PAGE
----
Ranaway from the subscriber on Sunday night the 29th instant, two negro slaves, (mulattoes,) by the names  of DUNCAN and JIM the former about twenty four years of age, and the latter twenty one – the said negroes belong to the estate of John Whitted, dec’d, and are hired to the subscribers and probably at this time are lurking in the neighborhood of Haywood (Chatham county, in this State) for the purpose of taking off along with them their Brother, who is also a mullatto, (by the name of Stephen) these boys having calculated on their freedom from their late masters will, and feeling disappointed in their expectation, it is therefore believed that they will make for some part of the country, where freedom is tolerated, and in the mean time pass as free persons of colour, as they are determined to effect their freedom if possible. – Duncan is likely not very stout about five feet ten inches high and has a scar on his neck occasioned by rising, any person or persons who will apprehend the same negroes and deliver them to the subscribers in Hillsborough shall be reasonably rewarded – or if taken up out of the state and secured in any Jail thereof, so that the subscribers get them shall receive a reward of five dollars each.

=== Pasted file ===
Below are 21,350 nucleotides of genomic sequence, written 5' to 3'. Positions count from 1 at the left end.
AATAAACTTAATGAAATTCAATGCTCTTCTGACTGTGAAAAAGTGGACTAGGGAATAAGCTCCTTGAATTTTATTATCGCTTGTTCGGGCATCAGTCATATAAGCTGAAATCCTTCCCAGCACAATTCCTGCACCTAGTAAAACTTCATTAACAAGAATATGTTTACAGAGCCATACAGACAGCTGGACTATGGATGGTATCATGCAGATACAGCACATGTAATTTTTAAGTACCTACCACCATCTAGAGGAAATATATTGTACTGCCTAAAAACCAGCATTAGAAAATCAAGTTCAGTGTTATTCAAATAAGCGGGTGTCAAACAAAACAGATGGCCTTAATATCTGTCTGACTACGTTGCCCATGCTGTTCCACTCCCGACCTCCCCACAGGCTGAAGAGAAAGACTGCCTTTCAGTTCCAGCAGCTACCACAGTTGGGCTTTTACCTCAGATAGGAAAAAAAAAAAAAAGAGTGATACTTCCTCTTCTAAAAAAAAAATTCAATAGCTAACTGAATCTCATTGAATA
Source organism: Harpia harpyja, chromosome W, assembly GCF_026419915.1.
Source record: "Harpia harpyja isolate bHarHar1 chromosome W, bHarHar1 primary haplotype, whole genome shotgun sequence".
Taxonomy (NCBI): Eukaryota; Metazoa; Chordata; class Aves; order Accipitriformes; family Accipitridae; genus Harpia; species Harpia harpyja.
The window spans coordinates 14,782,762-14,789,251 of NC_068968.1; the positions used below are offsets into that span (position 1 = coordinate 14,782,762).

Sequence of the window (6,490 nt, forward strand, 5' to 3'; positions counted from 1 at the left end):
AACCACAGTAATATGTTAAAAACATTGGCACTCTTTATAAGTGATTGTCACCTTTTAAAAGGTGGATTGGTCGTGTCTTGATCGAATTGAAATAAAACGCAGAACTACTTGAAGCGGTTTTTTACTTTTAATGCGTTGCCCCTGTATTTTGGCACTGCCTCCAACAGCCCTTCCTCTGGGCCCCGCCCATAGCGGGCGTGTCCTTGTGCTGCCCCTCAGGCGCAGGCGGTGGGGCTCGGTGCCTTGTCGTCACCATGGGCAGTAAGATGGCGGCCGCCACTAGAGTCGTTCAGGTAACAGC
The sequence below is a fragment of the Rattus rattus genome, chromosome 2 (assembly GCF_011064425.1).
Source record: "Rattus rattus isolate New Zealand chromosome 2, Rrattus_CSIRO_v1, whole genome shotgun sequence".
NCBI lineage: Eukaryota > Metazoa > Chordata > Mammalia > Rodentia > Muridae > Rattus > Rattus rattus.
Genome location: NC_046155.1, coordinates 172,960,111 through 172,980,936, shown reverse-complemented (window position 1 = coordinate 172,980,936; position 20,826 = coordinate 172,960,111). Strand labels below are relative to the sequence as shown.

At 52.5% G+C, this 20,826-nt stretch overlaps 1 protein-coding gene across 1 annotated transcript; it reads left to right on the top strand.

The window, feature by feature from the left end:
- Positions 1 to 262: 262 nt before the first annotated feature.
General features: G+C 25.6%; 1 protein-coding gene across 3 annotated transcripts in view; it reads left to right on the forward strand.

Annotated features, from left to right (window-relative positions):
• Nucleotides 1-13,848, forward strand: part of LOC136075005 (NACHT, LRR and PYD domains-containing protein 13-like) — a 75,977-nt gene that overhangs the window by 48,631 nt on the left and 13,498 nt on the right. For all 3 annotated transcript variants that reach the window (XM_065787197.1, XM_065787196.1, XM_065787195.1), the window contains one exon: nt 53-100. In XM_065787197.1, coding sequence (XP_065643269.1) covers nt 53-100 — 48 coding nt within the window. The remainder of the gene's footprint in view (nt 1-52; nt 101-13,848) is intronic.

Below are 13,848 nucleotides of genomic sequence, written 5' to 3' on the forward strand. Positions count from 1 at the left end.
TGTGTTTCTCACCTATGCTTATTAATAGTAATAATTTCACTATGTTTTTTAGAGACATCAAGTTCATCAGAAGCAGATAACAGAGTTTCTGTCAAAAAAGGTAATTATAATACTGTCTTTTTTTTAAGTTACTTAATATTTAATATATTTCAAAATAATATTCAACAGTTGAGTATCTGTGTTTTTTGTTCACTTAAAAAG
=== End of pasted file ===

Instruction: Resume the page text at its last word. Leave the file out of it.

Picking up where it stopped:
N.B. It is said these negroes have procured some kind of instrument of writing from a free man of colour by the name of Ephram Mitchell which was given by the Clerk of county some time past, which they will probably make use of to answer their purpose, therefore they will try to pass in his name, Ephram Mitchell.  H. Thompson, John Young. August 29th 1819.

Star, Raleigh, 10 September 1819.

He is called William Wall.

Four Hundred Dollars Reward.